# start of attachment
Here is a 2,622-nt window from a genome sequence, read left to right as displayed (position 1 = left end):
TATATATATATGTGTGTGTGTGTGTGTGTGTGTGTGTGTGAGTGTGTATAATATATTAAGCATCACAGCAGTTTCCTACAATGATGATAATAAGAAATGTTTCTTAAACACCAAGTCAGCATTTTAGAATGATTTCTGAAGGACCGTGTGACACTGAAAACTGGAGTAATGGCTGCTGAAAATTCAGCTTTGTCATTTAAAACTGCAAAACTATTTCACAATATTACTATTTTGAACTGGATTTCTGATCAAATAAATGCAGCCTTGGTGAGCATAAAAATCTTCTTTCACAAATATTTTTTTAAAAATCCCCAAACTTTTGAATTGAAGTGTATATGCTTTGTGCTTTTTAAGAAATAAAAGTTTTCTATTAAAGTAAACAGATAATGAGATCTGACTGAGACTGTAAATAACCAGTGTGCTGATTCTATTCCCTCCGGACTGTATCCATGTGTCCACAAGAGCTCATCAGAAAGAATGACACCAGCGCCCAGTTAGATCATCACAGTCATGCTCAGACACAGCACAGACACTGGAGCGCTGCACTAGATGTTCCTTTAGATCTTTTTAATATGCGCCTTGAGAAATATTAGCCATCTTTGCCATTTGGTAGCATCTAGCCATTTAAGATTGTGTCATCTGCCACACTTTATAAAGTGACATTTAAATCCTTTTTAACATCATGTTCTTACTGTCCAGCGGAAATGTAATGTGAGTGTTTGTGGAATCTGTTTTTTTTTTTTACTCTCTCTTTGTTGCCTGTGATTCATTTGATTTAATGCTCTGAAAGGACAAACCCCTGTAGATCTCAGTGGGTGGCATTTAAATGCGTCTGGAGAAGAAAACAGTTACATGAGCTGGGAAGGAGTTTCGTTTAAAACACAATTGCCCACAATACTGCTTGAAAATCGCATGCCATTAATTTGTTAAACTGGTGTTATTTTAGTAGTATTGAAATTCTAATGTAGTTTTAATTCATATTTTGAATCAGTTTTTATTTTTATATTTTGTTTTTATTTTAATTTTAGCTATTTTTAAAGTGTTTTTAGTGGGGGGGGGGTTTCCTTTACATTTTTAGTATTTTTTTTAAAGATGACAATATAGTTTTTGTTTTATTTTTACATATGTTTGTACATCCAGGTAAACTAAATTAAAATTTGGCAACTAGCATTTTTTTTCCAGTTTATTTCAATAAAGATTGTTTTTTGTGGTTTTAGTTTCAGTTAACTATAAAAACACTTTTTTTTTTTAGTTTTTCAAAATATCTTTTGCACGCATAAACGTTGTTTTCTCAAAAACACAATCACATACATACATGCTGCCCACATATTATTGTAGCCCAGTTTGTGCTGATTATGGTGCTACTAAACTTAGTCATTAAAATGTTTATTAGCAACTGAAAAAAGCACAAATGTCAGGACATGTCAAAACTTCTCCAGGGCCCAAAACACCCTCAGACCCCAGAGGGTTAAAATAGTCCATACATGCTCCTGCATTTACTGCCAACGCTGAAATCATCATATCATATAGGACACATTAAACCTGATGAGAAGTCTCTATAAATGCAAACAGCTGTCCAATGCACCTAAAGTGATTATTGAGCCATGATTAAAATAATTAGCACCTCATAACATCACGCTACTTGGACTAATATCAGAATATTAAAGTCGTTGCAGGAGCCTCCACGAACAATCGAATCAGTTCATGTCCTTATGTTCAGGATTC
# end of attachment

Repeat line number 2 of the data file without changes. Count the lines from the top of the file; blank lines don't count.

TATATATATATGTGTGTGTGTGTGTGTGTGTGTGTGTGTGAGTGTGTATAATATATTAAGCATCACAGCAGTTTCCTACAATGATGATAATAAGAAATGTTTCTTAAACACCAAGTCAGCATTTTAGAATGATTTCTGAAGGACCGTGTGACACTGAAAACTGGAGTAATGGCTGCTGAAAATTCAGCTTTGTCATTTAAAACTGCAAAACTATTTCACAATATTACTATTTTGAACTGGATTTCTGATCAAATAAATGCAGCCTTGGTGAGCATAAAAATCTTCTTTCACAAATATTTTTTTAAAAATCCCCAAACTTTTGAATTGAAGTGTATATGCTTTGTGCTTTTTAAGAAATAAAAGTTTTCTATTAAAGTAAACAGATAATGAGATCTGACTGAGACTGTAAATAACCAGTGTGCTGATTCTATTCCCTCCGGACTGTATCCATGTGTCCACAAGAGCTCATCAGAAAGAATGACACCAGCGCCCAGTTAGATCATCACAGTCATGCTCAGACACAGCACAGACACTGGAGCGCTGCACTAGATGTTCCTTTAGATCTTTTTAATATGCGCCTTGAGAAATATTAGCCATCTTTGCCATTTGGTAGCATCTAGCCATTTAAGATTGTGTCATCTGCCACACTTTATAAAGTGACATTTAAATCCTTTTTAACATCATGTTCTTACTGTCCAGCGGAAATGTAATGTGAGTGTTTGTGGAATCTGTTTTTTTTTTTTACTCTCTCTTTGTTGCCTGTGATTCATTTGATTTAATGCTCTGAAAGGACAAACCCCTGTAGATCTCAGTGGGTGGCATTTAAATGCGTCTGGAGAAGAAAACAGTTACATGAGCTGGGAAGGAGTTTCGTTTAAAACACAATTGCCCACAATACTGCTTGAAAATCGCATGCCATTAATTTGTTAAACTGGTGTTATTTTAGTAGTATTGAAATTCTAATGTAGTTTTAATTCATATTTTGAATCAGTTTTTATTTTTATATTTTGTTTTTATTTTAATTTTAGCTATTTTTAAAGTGTTTTTAGTGGGGGGGGGGTTTCCTTTACATTTTTAGTATTTTTTTTAAAGATGACAATATAGTTTTTGTTTTATTTTTACATATGTTTGTACATCCAGGTAAACTAAATTAAAATTTGGCAACTAGCATTTTTTTTCCAGTTTATTTCAATAAAGATTGTTTTTTGTGGTTTTAGTTTCAGTTAACTATAAAAACACTTTTTTTTTTTAGTTTTTCAAAATATCTTTTGCACGCATAAACGTTGTTTTCTCAAAAACACAATCACATACATACATGCTGCCCACATATTATTGTAGCCCAGTTTGTGCTGATTATGGTGCTACTAAACTTAGTCATTAAAATGTTTATTAGCAACTGAAAAAAGCACAAATGTCAGGACATGTCAAAACTTCTCCAGGGCCCAAAACACCCTCAGACCCCAGAGGGTTAAAATAGTCCATACATGCTCCTGCATTTACTGCCAACGCTGAAATCATCATATCATATAGGACACATTAAACCTGATGAGAAGTCTCTATAAATGCAAACAGCTGTCCAATGCACCTAAAGTGATTATTGAGCCATGATTAAAATAATTAGCACCTCATAACATCACGCTACTTGGACTAATATCAGAATATTAAAGTCGTTGCAGGAGCCTCCACGAACAATCGAATCAGTTCATGTCCTTATGTTCAGGATTC